Strategic or Organic

The question we are probably asked most frequently by entrepreneurs at Episode 1 is what are our criteria for making an investment? Of course there are lots of obvious answers – quality of the CEO, attractiveness of the space, balance within the portfolio and so on – but recent internal discussions turned up two general approaches that I’ve called Strategic and Organic. Understanding our thinking in these two areas might help potential applicants.
The first approach is very analytical and top down, hence the Strategic label. Here we like to think rigorously about the market – how big is it, how is it structured, who are the major incumbents, how much of it is going to be accessible to a new entrant and so on. In particular we want to know what secret sauce you have – insight, technology, deep contacts etc. – that will give you unusual and highly advantaged access. There are lots of markets where it is easy to identify inefficiencies or high transaction costs where technology could be transformative. However, that is entirely different from demonstrating that incumbents will not innovate themselves, or that other actors will allow access to the market, or that the cost of building a brand and customer acquisition is not prohibitive.
In the strategic approach, we want to understand what technology or IP you have built or are building, and in particular the quality of the team behind it. We are of course interested in any market traction you have, who your potential customers may be and what they think about your approach. B ut we are typically less interested in revenues at this point, although ultimately of course they are the only real proof of market success. Investments where we might take a strategic approach would include those where significant product development is needed before full market trials can start, or where a complex industry sector with significant incumbents looks ripe for software based disruption. Think large complex, B2B markets where you are going to need to build a significant defense before you can enter the war.
One of our early investments, TV Beat, is led by an experienced industry team with a strong technology vision of where analytics in the TV business need to go. We invested knowing there was work to do to build out the platform and the team before we would be ready to compete with major industry incumbents, and we remain excited by the progress what the company is making.
The Organic approach is almost the polar opposite, working from a bottoms-up perspective – we want you to show us that what you believe is actually working in practice. Here we are looking at MVP quality, revenue traction (or milestone progress – e.g. customer acquisition, free to premium conversion etc.) and growth against those milestones. We want to see you have learned what works, and can take appropriate and aggressive action to reinforce the positives. Another key concern is customer acquisition costs vs. key economic assumptions in your business plan. If you are making 50p on every customer transaction you process that is great – unless of course it is costing you £100s to acquire each customer.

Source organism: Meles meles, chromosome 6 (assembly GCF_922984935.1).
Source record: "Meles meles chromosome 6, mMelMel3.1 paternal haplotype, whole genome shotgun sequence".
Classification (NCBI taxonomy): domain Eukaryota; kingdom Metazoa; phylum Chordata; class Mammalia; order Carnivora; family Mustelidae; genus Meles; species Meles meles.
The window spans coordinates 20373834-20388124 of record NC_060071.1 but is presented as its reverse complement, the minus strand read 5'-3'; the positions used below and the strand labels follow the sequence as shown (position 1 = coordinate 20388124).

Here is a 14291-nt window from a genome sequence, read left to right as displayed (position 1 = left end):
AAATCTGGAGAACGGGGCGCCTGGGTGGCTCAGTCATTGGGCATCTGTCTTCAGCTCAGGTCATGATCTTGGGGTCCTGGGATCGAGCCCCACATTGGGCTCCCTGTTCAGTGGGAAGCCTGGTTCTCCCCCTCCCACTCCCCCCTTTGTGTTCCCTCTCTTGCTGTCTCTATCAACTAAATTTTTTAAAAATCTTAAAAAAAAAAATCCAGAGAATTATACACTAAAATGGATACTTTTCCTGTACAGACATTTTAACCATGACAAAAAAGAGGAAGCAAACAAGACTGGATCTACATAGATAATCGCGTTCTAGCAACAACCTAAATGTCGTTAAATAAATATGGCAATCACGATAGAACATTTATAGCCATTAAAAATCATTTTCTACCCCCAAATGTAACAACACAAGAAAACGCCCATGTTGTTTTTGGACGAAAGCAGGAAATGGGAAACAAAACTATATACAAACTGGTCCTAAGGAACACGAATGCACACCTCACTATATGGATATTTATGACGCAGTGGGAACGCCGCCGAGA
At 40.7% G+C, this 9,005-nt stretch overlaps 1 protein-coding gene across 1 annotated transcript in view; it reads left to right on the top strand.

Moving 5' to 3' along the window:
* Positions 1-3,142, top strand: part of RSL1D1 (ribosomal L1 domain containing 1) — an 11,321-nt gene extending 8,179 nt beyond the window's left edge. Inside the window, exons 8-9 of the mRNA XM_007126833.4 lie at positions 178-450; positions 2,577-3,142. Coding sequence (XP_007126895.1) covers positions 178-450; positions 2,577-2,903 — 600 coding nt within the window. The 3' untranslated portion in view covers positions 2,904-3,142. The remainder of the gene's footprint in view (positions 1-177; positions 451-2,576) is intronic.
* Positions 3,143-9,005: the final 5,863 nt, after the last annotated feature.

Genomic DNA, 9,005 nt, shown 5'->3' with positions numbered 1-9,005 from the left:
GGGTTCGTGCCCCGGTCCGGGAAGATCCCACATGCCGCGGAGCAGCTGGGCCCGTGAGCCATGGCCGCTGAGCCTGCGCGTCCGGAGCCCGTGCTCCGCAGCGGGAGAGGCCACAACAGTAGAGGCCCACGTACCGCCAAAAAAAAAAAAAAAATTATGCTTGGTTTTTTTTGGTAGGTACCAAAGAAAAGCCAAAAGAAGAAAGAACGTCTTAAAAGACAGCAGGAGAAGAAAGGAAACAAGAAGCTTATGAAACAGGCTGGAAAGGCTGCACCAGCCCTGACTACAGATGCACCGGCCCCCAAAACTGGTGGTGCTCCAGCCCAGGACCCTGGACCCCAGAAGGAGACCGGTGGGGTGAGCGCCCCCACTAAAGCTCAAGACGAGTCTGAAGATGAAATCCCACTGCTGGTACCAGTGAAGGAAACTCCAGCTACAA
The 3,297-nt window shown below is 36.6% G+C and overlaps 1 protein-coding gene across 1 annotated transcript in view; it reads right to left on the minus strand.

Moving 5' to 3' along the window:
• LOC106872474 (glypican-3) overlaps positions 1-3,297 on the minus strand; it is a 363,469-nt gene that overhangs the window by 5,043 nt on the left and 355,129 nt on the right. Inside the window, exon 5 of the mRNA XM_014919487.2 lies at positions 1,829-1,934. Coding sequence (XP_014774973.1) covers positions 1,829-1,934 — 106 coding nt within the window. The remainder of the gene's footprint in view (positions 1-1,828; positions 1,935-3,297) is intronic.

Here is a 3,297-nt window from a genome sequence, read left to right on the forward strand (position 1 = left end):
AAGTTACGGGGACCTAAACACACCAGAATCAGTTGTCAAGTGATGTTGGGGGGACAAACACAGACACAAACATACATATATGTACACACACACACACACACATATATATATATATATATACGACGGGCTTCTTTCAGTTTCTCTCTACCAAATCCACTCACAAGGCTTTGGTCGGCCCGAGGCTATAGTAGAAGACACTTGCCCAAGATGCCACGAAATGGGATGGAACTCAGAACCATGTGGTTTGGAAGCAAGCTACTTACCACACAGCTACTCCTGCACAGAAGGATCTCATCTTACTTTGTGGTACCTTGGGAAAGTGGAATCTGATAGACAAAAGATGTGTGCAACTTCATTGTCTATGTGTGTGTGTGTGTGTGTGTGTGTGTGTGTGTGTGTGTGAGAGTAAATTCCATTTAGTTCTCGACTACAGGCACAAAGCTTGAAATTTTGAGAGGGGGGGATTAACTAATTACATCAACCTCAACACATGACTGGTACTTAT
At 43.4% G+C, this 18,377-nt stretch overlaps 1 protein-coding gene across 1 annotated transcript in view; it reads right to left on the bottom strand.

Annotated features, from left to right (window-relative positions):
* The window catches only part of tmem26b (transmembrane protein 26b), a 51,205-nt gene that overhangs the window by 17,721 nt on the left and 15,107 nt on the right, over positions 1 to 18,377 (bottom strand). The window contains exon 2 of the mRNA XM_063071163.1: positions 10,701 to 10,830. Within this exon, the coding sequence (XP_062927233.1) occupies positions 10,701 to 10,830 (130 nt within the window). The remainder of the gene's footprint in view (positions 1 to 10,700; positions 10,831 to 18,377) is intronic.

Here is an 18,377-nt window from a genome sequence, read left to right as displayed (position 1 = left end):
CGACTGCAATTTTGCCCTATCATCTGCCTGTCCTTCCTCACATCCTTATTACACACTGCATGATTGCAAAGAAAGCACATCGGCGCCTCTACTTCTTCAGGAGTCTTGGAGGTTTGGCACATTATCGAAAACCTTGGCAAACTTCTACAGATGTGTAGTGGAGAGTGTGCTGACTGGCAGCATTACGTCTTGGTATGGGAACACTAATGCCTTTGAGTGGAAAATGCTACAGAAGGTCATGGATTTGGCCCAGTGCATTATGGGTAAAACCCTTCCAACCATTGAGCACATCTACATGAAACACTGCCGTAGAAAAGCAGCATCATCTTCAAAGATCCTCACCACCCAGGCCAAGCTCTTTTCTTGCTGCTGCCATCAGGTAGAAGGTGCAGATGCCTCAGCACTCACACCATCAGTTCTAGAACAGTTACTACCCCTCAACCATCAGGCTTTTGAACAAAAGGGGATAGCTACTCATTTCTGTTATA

As before the quality of the leadership is important, with openness, maturity and a willingness to listen to advice paramount.  We like to assess the scalability of the team, and also look for defensible IP that you have or that could be created, and we look at the attractiveness of the market and potential adjacencies. But mostly we are looking at whether you have identified something that is working in practice and primarily needs resources and good execution to succeed. An example might be markets where technology creates a new value proposition for consumers or small businesses, but where significant behavioral changes are necessary for adoption. Remember, once upon a time, no one knew people would buy clothing, food, cars and even houses online!
Our most recent investment, Simply Cook, offers an exciting new way of helping busy families eat well. When they came in to meet us the team demonstrated strong customer traction and an ability to iterate around the business plan economics based upon market feedback. Our investment is helping scale business development and build out the team in order to grab a bigger share of the opportunity.
Of course these approaches are not absolute and in practice there may be a little bit of both in use. But hopefully this framework helps provide some clarity on different ways we think about your business and how you should approach communicating with us.

Paul McNabb


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